In times of crisis, it’s the ones working behind the scenes who mend the fallen pieces.
While doctors, teachers, first responders, nonprofits and other groups continue fighting the COVID-19 outbreak in their fields, individuals are coming out of the woodwork to do their part in the Hall County community.
Fred Rogers, creator of Mister Rogers’ Neighborhood, once said, “When I was a boy and I would see scary things in the news, my mother would say to me, ‘Look for the helpers. You will always find people who are helping.’”
Next time you’re on social media or taking a stroll in your neighborhood, peer a little closer. You just may see the helpers at work.
Angel in a mask
Lee Highsmith, Good News Clinics’ development director, recently lost hope in resupplying the nonprofit’s doctors and nurses with N95 masks.
The masks have been in high demand since fear of the novel coronavirus and COVID-19 started bubbling up in the United States.
“I had been trying to call around, but I had no luck with construction companies,” she said.
The clinics treat more than 3,500 people without insurance annually, with a roster of doctors providing voluntary services.
Without N95 masks, Highsmith said Good News’ staff would be at a larger risk for COVID-19.
While driving around on Thursday, March 19, she saw a construction worker on the side of the road. She noticed he was wearing a mask.
“I rolled down my window and called to him, ‘Is that an N95 mask?’” Highsmith recounted. “I asked him if he had one extra he could spare.”
The man talked to his supervisor, then returned to her holding a box of N95 masks.
“He looked at me and said he used to be a patient at Good News Clinics,” Highsmith said. “He told me, ‘You can have the whole box.’”
Highsmith was overwhelmed with emotion and began to tear up. Good News was once there for the man in his time of need, and now he was paying the service forward, she said.
"I could only see his eyes above his mask, but they were the eyes of an angel at that moment to me,” Highsmith said.
A servant’s heart
Chalvia Simpson’s cafe job was put on hold because of the coronavirus outbreak.
Instead of working to conserve her resources, she looked to others in need.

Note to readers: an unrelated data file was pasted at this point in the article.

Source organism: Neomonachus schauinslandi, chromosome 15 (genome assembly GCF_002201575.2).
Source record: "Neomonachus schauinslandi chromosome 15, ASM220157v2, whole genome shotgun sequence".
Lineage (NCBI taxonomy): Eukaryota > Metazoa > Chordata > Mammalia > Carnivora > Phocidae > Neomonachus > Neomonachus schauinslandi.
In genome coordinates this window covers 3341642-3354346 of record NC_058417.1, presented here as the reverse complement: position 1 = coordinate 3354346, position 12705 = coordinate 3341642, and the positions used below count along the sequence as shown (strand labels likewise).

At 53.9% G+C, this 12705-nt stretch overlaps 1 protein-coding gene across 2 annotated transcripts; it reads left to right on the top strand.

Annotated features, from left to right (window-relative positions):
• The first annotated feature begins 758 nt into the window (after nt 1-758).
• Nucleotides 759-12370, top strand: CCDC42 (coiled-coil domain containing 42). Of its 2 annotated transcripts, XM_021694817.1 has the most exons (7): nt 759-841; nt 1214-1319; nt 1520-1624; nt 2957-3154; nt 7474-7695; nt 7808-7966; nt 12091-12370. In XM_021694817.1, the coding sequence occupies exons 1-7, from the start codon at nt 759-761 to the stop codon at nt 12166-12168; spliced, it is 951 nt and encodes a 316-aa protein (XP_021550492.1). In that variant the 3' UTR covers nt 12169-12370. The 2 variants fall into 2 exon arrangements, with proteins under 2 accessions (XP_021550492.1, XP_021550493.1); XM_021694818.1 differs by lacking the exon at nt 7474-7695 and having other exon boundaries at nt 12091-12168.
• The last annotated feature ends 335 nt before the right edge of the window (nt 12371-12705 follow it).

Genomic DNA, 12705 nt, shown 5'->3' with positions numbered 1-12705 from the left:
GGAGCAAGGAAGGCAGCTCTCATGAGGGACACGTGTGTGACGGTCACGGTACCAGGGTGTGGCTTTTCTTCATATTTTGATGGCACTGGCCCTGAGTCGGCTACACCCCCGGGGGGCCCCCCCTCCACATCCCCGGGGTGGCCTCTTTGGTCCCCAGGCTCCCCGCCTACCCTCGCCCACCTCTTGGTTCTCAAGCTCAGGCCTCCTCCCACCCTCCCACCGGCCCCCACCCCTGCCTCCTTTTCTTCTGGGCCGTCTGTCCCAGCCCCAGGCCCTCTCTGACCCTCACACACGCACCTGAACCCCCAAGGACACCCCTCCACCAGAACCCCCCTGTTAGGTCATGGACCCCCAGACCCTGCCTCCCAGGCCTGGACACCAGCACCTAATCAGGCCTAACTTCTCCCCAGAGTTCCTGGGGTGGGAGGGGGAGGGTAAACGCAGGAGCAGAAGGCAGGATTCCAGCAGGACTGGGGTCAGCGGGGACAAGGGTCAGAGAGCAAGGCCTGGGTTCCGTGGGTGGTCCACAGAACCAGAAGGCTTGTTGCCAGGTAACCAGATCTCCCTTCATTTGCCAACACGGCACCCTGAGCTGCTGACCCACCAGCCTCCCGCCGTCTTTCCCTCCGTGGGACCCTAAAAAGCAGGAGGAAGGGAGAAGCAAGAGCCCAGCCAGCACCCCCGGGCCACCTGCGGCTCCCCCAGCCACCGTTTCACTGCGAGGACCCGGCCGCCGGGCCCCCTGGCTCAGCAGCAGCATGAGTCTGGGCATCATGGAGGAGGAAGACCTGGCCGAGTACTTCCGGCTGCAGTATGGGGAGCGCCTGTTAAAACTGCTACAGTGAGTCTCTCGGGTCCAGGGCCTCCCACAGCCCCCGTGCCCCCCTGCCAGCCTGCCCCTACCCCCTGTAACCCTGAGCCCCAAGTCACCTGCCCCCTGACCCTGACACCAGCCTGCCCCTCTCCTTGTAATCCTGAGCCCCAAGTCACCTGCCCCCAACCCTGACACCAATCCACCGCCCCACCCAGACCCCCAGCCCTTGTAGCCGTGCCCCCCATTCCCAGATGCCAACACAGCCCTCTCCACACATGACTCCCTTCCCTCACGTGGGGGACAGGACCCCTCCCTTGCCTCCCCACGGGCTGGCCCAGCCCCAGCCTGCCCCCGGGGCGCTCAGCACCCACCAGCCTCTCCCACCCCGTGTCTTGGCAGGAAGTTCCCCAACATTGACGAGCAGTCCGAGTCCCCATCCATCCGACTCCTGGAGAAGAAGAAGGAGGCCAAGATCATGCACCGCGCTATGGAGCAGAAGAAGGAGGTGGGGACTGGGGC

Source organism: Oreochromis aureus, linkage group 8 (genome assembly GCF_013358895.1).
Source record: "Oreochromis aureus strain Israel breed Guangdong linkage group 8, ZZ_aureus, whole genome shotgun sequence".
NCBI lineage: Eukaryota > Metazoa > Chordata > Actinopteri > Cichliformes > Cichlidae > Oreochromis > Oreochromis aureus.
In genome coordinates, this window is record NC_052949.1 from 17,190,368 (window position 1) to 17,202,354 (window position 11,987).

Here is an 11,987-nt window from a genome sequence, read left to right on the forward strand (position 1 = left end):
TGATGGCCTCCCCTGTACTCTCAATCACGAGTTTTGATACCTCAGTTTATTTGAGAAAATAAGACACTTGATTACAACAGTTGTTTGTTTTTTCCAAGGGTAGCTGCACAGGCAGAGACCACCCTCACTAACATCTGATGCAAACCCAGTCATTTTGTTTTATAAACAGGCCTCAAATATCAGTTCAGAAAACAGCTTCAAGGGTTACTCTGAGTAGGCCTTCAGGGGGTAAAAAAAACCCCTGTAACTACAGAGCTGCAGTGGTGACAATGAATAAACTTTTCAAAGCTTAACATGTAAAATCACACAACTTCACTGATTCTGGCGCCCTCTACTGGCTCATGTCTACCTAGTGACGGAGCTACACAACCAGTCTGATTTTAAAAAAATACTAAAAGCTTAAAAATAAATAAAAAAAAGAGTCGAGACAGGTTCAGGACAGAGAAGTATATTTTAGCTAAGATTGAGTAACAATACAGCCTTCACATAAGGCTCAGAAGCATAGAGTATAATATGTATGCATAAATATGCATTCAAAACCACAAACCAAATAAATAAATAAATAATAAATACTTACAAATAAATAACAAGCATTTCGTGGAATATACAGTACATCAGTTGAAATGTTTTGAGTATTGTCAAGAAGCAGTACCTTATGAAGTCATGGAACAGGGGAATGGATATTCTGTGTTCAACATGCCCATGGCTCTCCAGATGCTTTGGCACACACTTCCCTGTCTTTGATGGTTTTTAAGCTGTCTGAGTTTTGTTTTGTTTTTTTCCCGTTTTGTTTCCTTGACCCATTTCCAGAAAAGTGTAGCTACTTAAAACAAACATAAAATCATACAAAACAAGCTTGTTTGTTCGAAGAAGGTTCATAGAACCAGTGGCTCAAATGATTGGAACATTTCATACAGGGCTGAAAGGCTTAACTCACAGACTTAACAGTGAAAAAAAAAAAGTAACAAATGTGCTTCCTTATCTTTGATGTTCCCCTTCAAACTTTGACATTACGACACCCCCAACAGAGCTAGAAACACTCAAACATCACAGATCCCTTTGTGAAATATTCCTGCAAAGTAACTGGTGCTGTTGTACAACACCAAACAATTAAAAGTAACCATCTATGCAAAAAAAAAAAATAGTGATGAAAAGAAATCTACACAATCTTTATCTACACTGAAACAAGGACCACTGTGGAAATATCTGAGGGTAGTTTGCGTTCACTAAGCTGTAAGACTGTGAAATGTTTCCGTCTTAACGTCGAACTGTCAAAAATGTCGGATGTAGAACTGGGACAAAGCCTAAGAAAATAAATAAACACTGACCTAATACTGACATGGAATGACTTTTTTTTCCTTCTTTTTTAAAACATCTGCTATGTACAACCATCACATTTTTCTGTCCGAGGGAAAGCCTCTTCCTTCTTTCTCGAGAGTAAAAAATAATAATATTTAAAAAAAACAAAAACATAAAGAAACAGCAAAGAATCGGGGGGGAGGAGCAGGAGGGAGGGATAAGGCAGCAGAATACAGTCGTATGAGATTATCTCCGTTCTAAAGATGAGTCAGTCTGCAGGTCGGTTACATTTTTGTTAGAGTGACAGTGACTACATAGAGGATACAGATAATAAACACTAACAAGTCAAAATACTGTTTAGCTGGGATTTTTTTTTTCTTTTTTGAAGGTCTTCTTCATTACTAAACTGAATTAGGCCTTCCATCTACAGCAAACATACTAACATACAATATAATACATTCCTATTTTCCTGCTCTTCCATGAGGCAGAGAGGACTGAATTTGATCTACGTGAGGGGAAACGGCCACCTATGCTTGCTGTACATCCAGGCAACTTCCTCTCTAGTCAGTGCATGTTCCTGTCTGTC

Every day since Monday, March 16, Simpson has found ways to feed people and help the elderly in Hall County.
“Whoever needs anything that I can possibly do, I just do it,” Simpson said. “I’m healthy and able. Why not give my time so I can get out and help when I can?”
Simpson said she keeps a close eye on Facebook to see when people need volunteers.
On Tuesday, March 17, she helped Level Up Haircuts feed people at the Gainesville Veterans of Foreign Wars Post 8452. Throughout the week she has also delivered food to children in Gainesville, and is in the process of helping senior citizens pay their bills in person.
“A lot of people don’t trust me because they don’t know me, but it’s hard for the elderly to pay their bills right now,” Simpson said. “I’m looking into going to the offices to pay their bills for them.”
For those wanting to support others during the outbreak, she recommends asking neighbors if they need help or monitoring social media.
“I do feel like I’m making a difference, even if it’s just one person that is grateful,” Simpson said.
One crisis doesn’t cancel another
Christine Osasu, Hall County Habitat for Humanity community outreach director, decided now was the time to step out of her comfort zone.
On Monday, March 16, Osasu helped feed over 50 people at Good News at Noon’s evening meal.
Osasu said she saw a Facebook post about a church dropping out of serving the shelter, and felt compelled to lend a hand.
Each day the meal ministry hosts the community for a free lunch at noon and dinner at 7 p.m. on weekdays. All of Good News at Noon’s meals are prepared, donated and served by churches, organizations, families and other volunteers.
Osasu said she had an incredible experience helping the hungry in Hall.
“It was cool because it didn’t require a lot of training,” she said. “I just showed up, washed my hands and put on gloves.”
While serving plates of food to people, Osasu said she had eye-opening conversations.
With the fears of COVID-19 dictating her life, she forgot to stop and think about those who will keep struggling, with or without the pandemic.
"I’m continuing to be cautious and careful, but it just refocused my perspective,” Osasu said. “It’s a scary time and a lot to be cautious about, but there’s still a lot of need. These people’s lives didn't stop because the coronavirus became a danger. They’re still hungry and need someone to feed them."